Instead, we would like to know when Greet is included and then print the name of the including class, completely independent from the including class. This should thus not bleed into User in any way. For that to work, include has the possibility to call included(self) on Greet which is an instance of the Module class.
If this is not logical to you, make yourself clear that these snippets are equal:

module Greet end
Greet = do end

included is now a regular instance method of Module which means it may be called on Greet. The default implementation does nothing and needs to be overwritten for a concrete module instance. In the section 'Overriding method definitions in instances' we've talked about this. The same applies here. We need a singleton method on Greet to overwrite included. If you look at the code example above, this is exactly what we've done by defining def self.included(base) which is the same as def Greet.included(base).

If you try this out, it will work as expected: User gets a method greet and included is not bleeding into User, but is only called upon inclusion.
That means methods are not C&Ped into the class/module that calls include (User in this case). There is some kind of different magic going on.
The truth is that modules are added to the inheritance chain through so called IClasses which act as a docking point between classes and their superclasses. For the example above, this would look like this:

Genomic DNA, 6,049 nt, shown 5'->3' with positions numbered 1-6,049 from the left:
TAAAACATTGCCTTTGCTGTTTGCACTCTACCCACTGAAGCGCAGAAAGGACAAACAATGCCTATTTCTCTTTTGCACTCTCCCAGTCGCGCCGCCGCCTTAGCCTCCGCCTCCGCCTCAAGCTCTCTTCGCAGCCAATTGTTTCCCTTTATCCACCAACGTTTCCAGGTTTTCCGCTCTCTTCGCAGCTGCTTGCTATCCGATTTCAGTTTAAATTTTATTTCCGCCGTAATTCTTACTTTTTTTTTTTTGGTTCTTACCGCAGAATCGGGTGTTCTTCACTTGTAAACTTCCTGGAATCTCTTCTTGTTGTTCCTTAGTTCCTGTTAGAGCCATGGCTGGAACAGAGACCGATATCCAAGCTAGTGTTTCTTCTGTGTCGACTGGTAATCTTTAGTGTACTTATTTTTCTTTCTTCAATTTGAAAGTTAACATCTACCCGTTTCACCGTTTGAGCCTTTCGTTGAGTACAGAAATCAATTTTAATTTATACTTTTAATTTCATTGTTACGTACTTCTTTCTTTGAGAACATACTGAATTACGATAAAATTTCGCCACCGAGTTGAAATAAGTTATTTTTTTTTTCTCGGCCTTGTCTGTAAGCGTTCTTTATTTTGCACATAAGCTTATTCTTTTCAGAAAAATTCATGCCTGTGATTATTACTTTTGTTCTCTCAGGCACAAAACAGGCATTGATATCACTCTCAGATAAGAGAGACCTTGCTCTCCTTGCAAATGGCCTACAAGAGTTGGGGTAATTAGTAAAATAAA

If you included more modules after Greet, they would get prepended to Greet's IClass using another IClass prepended by another IClass prepended by another IClass (and so on), until every module is included. The order in the inheritance chain will thus be the reverse of the inclusion order (the last included module comes first). This allows you to overwrite a method of a previously included module inside another module. Still, you may not overwrite methods from the class itself with modules (unless you prepend them, see last section).

Consider this:

module A def foo puts "A" end end module B def foo puts "B" end end class C include A include B end